I, like many early fiction writers, had a flock of Mary Sue original characters. Now, a Mary Sue, for those who do not know is a female character who is just too darn perfect. They’re usually self-insert characters made to allow mostly female writers to simply place themselves into the narrative. This means usually doing not so great writing things to pair off with the fictional character you want and to do whatever you fictionally want. Many grow out of the Mary Sue-stage but some stay there. And boy, did I stay there during those early years. I also don’t think I can impress upon you just how many fandoms I touched back then and still do. It was a lot of anime and manga sure but comic books, video games, books: basically if I was into it, I likely had a project relating to it (and possibly still do.).

The characters I wrote back then were almost all female and almost all were very strong: all the things I wanted to be. But they also reflected the concerns I had at the time, many were cursed or held under the thumb of the villain. And if you knew me during that time, you’d be able to see that in my own life. I was held under the thumb of strict aunts and wanted to badly to break free but never felt like I could so despite displaying outward strength, I was never and thus my characters were almost never, strong enough to leave their binds, their curses, their fates. Luckily, there were plenty of angsty male characters to “rescue” them and thus me back then.

High school, oh high school. I was for sure starting to develop more as a writer back then and that often meant that my writing reflected the things I was interested in: boys, intimacy and gender. By high school, I had this funny feeling inside of me that “female” only felt so right. I started writing more and more male characters in high school. I found immense power and comfort in writing as a male.  That also meant writing things of a more… carnal nature. I won’t go into detail here but let’s just say high school me’s writing very much was a look into my concerns and psyche: I wanted attention, I wanted intimacy, I wanted control and I wanted things just as I wanted them. These characters back then, especially the male ones, were melodramatic, self-absorbed, somewhat useless but well-intended and always, always rescued by a handsome prince/host-type. And these were long projects: some of them I just finished recently, recently, dear reader. But let’s not lose that train of thought, remember that duality of spirit I mentioned? That duality: the two types of male characters I wrote, would continue to be a duality even in my character. Part of me is a useless blob of self-indulgence and another wants so desperately for those around me to feel special because I know what it was like to even for a moment not feel important. It would be a duality that I struggle with even as I continued to write when I was in college.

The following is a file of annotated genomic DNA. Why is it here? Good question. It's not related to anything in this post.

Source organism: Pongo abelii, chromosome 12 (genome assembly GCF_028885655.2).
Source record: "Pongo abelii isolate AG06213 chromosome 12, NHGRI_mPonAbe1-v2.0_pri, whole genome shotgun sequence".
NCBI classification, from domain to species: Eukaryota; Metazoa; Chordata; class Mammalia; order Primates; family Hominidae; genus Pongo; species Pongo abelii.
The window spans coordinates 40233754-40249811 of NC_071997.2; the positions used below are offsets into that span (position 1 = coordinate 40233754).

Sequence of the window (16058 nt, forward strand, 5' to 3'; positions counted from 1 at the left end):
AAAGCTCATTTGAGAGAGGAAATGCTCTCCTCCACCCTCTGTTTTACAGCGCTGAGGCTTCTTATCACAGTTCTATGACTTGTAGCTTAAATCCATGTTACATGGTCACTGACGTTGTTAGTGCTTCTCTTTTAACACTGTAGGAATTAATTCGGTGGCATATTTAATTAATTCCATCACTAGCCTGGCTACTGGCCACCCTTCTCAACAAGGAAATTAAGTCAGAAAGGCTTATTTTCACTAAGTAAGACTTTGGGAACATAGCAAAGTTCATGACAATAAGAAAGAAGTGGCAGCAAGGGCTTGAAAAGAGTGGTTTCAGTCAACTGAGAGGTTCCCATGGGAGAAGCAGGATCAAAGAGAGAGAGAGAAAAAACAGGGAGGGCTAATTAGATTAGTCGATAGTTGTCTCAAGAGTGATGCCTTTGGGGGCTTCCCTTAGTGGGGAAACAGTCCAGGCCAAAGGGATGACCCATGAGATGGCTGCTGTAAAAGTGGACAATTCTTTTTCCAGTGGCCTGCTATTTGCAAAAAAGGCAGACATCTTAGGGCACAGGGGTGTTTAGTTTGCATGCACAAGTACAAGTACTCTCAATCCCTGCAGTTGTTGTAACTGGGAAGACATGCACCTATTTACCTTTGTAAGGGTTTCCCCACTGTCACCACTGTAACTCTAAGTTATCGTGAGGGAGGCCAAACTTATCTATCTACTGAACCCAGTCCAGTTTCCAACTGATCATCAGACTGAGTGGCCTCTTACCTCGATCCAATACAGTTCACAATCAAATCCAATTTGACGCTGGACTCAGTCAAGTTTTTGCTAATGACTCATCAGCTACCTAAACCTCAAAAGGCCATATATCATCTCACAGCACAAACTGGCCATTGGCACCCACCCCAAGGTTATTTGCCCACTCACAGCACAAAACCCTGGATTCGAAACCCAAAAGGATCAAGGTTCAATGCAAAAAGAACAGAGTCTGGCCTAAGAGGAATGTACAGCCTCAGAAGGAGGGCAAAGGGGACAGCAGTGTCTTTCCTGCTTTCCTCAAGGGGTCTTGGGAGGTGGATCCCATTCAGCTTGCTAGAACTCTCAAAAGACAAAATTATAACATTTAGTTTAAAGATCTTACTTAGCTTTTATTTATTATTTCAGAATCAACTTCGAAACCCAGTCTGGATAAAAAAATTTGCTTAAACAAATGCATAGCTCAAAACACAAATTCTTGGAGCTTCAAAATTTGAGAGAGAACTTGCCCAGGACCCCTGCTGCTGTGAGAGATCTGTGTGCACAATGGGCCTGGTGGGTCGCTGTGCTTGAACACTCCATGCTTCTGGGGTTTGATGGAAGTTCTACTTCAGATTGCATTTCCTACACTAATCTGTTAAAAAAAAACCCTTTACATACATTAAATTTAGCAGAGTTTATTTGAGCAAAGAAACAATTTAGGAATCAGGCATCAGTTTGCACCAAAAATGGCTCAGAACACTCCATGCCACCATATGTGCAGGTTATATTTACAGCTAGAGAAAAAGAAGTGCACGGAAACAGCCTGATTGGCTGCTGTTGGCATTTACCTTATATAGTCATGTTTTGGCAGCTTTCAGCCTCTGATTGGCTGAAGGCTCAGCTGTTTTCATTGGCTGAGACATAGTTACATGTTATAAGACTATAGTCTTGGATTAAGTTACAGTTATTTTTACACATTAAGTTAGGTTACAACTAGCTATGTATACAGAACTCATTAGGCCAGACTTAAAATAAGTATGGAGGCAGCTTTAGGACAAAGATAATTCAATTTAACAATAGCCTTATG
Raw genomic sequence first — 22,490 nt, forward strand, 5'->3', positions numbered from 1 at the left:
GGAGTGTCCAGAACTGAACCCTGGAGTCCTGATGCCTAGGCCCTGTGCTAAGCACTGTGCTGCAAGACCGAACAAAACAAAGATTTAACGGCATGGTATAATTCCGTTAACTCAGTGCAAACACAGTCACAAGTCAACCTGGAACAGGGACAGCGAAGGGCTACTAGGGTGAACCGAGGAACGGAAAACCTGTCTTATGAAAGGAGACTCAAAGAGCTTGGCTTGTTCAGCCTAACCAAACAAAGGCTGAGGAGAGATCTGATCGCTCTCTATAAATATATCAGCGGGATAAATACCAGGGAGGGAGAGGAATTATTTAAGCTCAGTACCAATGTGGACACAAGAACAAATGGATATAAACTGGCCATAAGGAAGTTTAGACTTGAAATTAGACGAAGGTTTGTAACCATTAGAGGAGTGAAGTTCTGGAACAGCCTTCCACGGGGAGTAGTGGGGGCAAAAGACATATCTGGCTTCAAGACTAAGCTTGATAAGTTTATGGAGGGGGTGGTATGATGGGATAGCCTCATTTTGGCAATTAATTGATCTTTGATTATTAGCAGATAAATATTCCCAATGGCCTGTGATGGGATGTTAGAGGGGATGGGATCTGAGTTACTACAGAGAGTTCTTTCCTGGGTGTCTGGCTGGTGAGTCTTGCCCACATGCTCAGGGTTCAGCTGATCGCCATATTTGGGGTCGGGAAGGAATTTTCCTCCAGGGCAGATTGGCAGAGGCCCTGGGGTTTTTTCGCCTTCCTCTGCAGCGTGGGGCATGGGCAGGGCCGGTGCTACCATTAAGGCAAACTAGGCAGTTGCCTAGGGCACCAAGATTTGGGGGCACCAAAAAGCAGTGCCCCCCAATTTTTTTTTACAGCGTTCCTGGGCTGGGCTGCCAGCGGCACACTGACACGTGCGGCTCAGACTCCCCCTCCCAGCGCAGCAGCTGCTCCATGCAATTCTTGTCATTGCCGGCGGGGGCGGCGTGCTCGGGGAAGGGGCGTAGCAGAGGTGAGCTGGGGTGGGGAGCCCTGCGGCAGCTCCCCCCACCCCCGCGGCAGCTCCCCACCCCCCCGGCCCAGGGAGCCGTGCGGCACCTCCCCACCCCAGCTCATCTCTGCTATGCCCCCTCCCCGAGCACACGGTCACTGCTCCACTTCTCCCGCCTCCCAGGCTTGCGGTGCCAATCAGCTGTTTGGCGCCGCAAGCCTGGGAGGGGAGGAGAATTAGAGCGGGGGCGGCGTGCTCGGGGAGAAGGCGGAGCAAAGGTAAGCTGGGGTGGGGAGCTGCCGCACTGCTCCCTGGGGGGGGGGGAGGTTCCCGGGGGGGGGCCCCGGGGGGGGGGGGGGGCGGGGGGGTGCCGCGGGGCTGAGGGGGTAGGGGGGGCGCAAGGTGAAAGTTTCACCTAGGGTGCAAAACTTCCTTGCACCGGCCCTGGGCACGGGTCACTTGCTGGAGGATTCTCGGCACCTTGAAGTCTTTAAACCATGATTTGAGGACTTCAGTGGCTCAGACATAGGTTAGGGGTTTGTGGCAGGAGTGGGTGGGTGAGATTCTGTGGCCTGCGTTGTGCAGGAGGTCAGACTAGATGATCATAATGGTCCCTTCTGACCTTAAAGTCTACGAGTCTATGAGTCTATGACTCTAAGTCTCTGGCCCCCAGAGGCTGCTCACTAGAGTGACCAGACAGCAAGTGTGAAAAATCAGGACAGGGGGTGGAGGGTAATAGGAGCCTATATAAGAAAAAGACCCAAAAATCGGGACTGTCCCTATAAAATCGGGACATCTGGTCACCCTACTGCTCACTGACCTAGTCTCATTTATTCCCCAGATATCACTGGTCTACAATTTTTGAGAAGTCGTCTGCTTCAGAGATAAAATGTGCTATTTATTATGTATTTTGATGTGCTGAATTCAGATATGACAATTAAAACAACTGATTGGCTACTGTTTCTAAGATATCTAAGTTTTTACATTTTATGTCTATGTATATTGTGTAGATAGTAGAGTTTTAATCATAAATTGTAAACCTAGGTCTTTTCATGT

I didn’t have much time for fiction in college. I was an English major. I had plenty of other things to write but my somewhat rigid schedule gave me all the time in the world to dive into a world I had dipped my toe into while in high school: roleplaying. I found a partner that I loved more than anything else and got to play characters I loved more than anything else. I was back to playing mostly host/prince types and living my best truth. In college, I found myself even using more and more male nouns in common speech. Writing fiction kept me going through school, stress, work, the loss of my mother and more stress. Fiction did for me then exactly what it did for me as a stressed out pre-teen: it gave me a place to escape but only so much so to keep me grounded by with a pleasant little distraction to power me through the rough times.

I stopped writing when I graduated. The years between college and career were less than kind and while I kept up some fiction writing, I had mostly abandoned my other projects. I had to build a portfolio and keep writing things that mattered to employers.

In 2014, I moved and that changed many things. I chose a partner who loved my fiction writing and encouraged me to do so more. I did so for them. They were my reason to keep writing. Which was all fine and good until that person left me. I didn’t write for months after that breakup, I couldn’t go back to the worlds we built together without them.

However, I’m a stubborn thing, it took me a while to get back to it but I did. Trust me, I did. I even finished a project I began when I was in high school and then immediately built upon that foundation: I’ve managed to add to it ever since then.

I manage to find time and inspiration in bursts. Maintaining my blog is a bit more of a priority to me than fiction mostly because I don’t see myself publishing that anytime soon. Not that I don’t think it’s any good, just that I think that phase of my life is over. Who knows, I may change my mind one day.